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Does pride keep sluggers from bunting against the shift?

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So, yeah, I don’t like the sacrifice bunt. I don’t like the way it’s scored. I don’t like the way managers use it. I don’t like percentages. I don’t like people’s hyper-eagerness to just give away an out, like it’s nothing, like it is actually worth just one base. I suspect I’ll be talking about all this at some length with Brian Kenny at 9:35 a.m. on his radio show.

But there is a kind of bunt I like, a kind of bunt I’d like to see players use more: The bunt against the shift.

Wait, let’s start with the NBA. From 1965 to 1980, as you probably know, Rick Barry shot underhand free throws. He made a rather extraordinary 89.3% in his career — but shot an even more incredible 92% his last six years. He got better as he got older. He was convinced — and he remains convinced — that anyone who takes the time to learn the underhand free throw and develops it can shoot 80% free throws, minimum. There is some science that backs him up.

Do you know much how much good 80% free throw shooting can do for some players? Last year, Dwight Howard averaged 17.1 points per game despite making just 49.2% of his free throws. He would have scored 222 more points total and averaged 20 points per game had he made 80% of his free throws. DeAndre Jordan made just 39% of his free throws — even at 70% he scores maybe 100 more points this past season and is an infinitely more valuable player at crunch time. Seventeen NBA players who averaged at least 20 minutes per game shot worse than 60%. I’m not saying this as some sort of old fogey “oh the kids today with their free throws” … I’m just saying: Why wouldn’t they TRY to shoot underhand?

The answer seems to be: It looks silly. It’s embarrassing. Great athletes simply find it intolerably demeaning to shoot a free throw underhand, like they were Betty White. For a little while, Wilt Chamberlain — a dreadful free throw shooter — tried the underhand method. It’s hard to find the numbers, but anecdotally there is some suggestion he improved a little bit from the line. Thing is, his heart wasn’t in it. Wilt Chamberlain shot 51% in his long career and still averaged 30.1 points per game. If he had shot 80%, he would have scored 3,400 more points and averages 33.4 points per game. Anyway, he did not stick with it. But he stopped shooting underhand because, as he wrote in his autobiography, “I slept with 20,000 women.” No, wait, he also wrote that shooting underhand free throws made him feel like a sissy, and the other players mocked him. Even an iconoclast like Wilt Chamberlain could not stand up to the intense pressure of not shooting underhand.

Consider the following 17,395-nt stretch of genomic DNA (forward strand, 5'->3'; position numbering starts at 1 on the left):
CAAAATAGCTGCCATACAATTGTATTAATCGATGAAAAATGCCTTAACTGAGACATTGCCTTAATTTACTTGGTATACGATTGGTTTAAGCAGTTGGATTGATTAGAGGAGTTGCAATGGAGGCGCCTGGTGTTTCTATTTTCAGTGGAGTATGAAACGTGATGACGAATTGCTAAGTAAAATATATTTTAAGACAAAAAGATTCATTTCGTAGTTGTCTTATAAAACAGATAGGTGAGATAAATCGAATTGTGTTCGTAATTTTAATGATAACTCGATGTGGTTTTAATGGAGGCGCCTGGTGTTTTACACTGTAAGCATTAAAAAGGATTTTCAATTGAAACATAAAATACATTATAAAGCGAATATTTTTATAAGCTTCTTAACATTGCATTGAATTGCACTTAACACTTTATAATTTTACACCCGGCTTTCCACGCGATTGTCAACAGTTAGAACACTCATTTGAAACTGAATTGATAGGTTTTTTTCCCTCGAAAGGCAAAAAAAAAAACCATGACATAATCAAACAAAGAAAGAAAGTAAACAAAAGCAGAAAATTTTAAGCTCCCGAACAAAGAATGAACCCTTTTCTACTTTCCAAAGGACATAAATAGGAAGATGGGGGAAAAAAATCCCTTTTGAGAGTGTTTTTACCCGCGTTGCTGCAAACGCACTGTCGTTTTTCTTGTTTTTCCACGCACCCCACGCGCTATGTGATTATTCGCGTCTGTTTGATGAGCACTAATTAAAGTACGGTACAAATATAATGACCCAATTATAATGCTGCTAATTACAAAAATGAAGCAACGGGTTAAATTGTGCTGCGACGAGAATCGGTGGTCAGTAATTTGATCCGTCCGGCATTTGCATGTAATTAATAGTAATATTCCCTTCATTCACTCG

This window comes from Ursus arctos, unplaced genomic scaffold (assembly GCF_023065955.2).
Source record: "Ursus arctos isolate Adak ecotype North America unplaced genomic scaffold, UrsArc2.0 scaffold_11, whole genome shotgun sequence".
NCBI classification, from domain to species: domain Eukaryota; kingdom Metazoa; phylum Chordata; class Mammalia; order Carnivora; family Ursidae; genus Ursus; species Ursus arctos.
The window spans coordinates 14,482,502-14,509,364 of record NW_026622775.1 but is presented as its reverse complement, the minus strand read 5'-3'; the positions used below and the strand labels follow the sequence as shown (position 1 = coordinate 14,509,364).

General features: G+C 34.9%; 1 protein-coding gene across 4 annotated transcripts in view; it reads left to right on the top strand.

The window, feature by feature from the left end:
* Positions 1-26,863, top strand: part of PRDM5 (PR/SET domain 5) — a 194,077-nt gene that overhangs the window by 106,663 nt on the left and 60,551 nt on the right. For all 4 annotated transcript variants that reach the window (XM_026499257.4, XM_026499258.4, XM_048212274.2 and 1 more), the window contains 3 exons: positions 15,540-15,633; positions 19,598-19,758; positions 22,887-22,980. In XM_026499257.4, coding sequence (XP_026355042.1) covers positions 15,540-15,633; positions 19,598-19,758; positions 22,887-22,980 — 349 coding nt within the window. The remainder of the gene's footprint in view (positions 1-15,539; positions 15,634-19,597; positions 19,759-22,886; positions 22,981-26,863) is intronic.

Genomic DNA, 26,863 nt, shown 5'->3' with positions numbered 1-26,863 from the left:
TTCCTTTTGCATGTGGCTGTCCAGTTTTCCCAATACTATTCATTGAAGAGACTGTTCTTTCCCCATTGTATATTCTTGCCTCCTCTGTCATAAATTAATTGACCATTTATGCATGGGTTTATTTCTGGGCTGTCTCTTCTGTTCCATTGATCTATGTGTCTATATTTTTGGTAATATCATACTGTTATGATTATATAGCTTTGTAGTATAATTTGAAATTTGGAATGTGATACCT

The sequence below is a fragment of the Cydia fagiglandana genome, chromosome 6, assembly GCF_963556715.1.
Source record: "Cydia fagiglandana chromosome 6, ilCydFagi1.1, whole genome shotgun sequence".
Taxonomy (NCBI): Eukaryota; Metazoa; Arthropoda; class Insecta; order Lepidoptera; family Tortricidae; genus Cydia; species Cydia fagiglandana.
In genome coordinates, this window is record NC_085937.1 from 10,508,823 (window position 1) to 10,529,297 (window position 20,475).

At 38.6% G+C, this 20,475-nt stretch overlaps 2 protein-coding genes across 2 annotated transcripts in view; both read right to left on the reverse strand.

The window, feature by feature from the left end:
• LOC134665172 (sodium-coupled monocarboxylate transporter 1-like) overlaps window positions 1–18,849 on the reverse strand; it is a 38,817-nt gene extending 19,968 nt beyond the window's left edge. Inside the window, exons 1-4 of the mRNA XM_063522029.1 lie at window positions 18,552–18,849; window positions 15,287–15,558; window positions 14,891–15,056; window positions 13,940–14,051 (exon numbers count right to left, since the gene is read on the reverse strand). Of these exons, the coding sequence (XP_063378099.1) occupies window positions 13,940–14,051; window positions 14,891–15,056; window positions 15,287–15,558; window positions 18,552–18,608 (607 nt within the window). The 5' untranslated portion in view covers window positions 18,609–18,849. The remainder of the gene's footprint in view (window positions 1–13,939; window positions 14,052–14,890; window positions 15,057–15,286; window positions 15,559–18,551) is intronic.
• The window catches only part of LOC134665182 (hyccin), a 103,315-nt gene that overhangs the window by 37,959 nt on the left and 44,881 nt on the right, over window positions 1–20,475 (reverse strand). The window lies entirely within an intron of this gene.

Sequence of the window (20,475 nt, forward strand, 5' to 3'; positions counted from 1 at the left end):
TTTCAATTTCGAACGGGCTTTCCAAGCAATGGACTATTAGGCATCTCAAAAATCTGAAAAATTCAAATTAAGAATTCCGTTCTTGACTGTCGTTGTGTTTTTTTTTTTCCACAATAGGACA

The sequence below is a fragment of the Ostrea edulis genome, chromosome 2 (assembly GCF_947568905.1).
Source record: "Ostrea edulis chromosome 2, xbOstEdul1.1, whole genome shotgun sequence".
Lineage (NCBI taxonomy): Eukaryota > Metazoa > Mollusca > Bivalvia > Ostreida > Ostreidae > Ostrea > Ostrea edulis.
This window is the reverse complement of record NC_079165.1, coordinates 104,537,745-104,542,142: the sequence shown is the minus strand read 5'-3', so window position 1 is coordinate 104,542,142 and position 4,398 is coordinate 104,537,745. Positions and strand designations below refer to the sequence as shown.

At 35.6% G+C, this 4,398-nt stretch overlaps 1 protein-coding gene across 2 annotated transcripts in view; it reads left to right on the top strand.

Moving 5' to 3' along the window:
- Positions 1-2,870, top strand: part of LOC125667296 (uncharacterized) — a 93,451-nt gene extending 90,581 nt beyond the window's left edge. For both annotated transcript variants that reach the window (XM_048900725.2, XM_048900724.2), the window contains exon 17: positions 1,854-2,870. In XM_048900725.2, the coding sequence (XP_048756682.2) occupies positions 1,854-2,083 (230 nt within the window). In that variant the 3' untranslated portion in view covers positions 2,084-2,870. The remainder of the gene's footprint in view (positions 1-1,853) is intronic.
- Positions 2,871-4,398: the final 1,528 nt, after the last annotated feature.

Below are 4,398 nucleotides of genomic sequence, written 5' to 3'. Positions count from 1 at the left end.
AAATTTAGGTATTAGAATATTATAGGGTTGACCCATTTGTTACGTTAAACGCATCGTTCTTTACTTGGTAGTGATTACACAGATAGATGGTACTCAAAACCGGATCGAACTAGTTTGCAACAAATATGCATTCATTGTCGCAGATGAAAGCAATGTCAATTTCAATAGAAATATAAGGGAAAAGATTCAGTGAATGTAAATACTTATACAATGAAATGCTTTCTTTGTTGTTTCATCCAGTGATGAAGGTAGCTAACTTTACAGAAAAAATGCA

Rick Barry finds all this maddening. What’s a little taunting when you can SCORE MORE POINTS? In his mind, you are hurting your team and hurting yourself by not doing everything in your power to excel. It drives him crazy that players would rather miss free throws and look conventional than make free throws and look out of place.